With London Tech Week coming to a close, I was lucky enough to attend a fashion and technology event hosted by the Women of Wearables on Monday. Where technology is certainly something I’m interested in, mixing this with fashion gives the ultimate combo for me.
The event had six amazing speakers who presented their recent ‘FashTech’ projects, followed by a panel session to discuss the industry, where it’s going in 2017 and what to expect in the future.
Although I was expecting them to discuss some visions for the future of fashtech, ideas and concepts, I was really surprised to learn how much is already out there in the market. From haptic yoga pants to the ‘store of the future’, the fashion tech industry is covering all areas.
So here are a few of the highlights hitting the market, that I think everyone should know about…
Adidas X Parley
Although this first example isn’t necessarily ‘techy’, the first speaker, Kristina Dimitrova, founder of Interlaced, spoke passionately about the impact of the fashion industry on the environment. Did you know that the clothing industry is actually the second largest polluter in the world, after the oil industry? No, neither did I.
With plastics making up almost 80% of the ocean debris across the world, popular sport brand, Adidas and Parley Collection launched a line of trainers and ladies’ swimwear made purely from recycled plastic bottles and other debris salvaged from the sea.
Whilst this is only a small step towards fixing a global problem, it was great to see a brand putting themselves out there and taking responsibility for some of the industry’s waste.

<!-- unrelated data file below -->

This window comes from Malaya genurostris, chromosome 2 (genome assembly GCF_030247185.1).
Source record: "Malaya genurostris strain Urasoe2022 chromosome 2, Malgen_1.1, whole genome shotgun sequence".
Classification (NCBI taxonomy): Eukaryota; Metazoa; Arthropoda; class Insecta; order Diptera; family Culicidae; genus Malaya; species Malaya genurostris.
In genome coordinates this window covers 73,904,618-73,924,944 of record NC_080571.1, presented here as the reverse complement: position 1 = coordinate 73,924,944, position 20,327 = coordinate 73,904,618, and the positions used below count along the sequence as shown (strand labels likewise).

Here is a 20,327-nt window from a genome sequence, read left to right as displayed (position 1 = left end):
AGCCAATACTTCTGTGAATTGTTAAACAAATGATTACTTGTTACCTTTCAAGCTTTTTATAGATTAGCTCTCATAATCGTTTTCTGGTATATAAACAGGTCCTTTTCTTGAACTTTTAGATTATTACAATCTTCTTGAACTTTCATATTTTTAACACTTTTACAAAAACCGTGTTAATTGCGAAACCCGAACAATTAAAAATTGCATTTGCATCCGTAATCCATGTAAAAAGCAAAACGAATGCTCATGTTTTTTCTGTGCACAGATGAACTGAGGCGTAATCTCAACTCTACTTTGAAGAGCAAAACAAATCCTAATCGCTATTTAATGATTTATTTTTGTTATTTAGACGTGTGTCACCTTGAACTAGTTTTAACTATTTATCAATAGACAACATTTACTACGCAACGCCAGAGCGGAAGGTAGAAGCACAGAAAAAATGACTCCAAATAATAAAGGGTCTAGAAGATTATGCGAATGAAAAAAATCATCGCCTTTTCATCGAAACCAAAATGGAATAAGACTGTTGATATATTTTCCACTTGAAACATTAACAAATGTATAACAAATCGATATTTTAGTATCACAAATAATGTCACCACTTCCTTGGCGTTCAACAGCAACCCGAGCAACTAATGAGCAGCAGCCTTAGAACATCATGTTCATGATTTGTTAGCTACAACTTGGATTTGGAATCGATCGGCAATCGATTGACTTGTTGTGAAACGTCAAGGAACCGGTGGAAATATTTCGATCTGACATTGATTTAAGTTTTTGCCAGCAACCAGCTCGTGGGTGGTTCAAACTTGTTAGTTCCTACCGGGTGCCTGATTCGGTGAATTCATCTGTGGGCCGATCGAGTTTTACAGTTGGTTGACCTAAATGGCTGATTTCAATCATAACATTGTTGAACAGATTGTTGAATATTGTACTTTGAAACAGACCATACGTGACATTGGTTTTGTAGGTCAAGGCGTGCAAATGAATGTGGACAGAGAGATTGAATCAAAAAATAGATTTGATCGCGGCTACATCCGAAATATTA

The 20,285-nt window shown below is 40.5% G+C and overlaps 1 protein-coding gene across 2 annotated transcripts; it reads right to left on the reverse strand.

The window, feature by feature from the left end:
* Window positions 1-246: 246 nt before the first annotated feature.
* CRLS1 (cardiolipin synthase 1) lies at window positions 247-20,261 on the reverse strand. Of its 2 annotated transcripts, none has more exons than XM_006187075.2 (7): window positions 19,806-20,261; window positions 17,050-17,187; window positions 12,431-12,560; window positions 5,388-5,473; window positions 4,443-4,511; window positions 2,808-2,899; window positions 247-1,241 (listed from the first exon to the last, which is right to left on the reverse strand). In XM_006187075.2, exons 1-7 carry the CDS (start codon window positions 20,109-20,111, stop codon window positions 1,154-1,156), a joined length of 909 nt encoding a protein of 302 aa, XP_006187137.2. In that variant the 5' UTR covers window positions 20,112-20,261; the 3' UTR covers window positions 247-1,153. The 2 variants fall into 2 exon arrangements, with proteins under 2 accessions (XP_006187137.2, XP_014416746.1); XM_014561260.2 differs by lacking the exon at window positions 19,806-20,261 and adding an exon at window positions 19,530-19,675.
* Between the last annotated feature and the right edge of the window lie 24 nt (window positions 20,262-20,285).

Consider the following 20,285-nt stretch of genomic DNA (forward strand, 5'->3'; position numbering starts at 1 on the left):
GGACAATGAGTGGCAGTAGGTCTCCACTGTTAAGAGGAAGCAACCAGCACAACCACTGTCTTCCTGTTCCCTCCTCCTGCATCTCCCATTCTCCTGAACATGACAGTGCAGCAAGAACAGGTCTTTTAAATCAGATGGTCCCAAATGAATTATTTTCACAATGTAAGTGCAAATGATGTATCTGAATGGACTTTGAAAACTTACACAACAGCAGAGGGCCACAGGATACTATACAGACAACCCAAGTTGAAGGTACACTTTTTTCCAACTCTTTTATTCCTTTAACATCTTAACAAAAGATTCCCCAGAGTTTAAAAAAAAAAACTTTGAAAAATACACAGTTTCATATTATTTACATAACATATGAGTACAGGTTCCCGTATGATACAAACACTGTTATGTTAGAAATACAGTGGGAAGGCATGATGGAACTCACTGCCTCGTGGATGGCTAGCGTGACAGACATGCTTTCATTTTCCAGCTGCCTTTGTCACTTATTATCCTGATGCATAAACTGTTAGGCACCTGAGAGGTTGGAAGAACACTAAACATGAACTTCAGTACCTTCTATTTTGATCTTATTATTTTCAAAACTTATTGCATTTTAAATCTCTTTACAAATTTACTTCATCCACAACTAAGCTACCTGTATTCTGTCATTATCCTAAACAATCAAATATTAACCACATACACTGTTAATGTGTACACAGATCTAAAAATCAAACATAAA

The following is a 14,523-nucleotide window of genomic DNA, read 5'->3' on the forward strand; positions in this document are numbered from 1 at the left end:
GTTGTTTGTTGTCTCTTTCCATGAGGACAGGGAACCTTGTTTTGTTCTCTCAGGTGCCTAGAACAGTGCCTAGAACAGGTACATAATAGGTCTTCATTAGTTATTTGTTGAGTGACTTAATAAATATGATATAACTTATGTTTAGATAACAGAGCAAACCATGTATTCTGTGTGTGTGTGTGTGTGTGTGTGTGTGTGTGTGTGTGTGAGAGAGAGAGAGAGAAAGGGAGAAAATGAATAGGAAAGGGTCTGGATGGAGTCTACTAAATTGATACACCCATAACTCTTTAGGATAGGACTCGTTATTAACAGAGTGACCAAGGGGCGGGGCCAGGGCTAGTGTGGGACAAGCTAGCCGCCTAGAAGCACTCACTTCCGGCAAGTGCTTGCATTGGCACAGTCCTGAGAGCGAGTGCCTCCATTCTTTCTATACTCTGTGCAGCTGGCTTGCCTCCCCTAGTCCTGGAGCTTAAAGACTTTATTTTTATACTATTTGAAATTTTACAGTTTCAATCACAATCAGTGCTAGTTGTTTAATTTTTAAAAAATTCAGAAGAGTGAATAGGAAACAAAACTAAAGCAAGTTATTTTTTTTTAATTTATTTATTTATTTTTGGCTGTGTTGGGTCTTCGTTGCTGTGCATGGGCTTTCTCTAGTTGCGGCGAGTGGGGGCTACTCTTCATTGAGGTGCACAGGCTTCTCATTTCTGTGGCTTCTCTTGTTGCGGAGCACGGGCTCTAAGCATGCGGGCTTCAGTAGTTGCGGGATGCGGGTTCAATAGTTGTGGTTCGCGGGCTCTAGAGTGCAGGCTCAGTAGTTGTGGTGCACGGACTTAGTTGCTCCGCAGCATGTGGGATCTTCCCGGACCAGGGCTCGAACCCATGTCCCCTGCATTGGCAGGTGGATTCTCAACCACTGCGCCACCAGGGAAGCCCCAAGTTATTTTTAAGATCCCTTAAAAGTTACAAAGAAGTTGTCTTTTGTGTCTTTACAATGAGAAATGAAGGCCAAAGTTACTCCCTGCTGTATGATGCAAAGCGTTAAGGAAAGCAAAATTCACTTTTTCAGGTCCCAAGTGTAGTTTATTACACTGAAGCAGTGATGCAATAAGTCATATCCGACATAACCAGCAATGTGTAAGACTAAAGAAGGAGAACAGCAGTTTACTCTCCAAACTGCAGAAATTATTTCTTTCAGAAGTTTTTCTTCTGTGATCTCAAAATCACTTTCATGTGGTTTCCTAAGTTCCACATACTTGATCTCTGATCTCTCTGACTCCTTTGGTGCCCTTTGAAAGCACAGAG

Fashion technology studio Wearable X, have launched Nadi X – the activated yoga apparel with embedded technology.
The pants give feedback through haptic tech to guide the wearer towards more accurate yoga poses without the need for an instructor. Nadi X aims to identify the pose the wearer is trying to create and provides feedback through vibrations, drawing attention to focal muscle points, cool right?
Even better that the whole thing is controlled through an iPhone app with 30 different poses and yoga playlists to try out. These pants weigh-in at a pricey £300, so they are definitely an investment (but still very cool).
Maase: the first ever companion shawl
The final product that caught my attention was a project that is soon to be rolled out by creator, and speaker at the event, Nancy Boehm. Her concept was to create a scarf/shawl that incorporates wireless technology to give the wearer of the shawl a new experience.
Aimed at families, couples and patients undergoing treatment, living in long distance relationships, the shawl aims to create a ‘tangible exchange of emotions over a distance.’
Using lights and vibrations, friends and families of the user can take snapshots of their day through the relevant app (sounds they hear, emotions they are feeling, music and pictures) and transfer these feelings to the shawl, creating an immersive experience for the user.
The heartwarming idea is ideal for elderly relatives who can no longer live at home and for patients in hospital whose families can’t see them every day – in an age of digital relationships, this concept brings together loved ones in a new way.
While there were so many other amazing projects at the event, the Women of Wearables itself is supporting a fast-paced, emerging industry and I’d urge everyone to check what they have planned for the ‘FashTech’ industry: http://www.womenofwearables.com/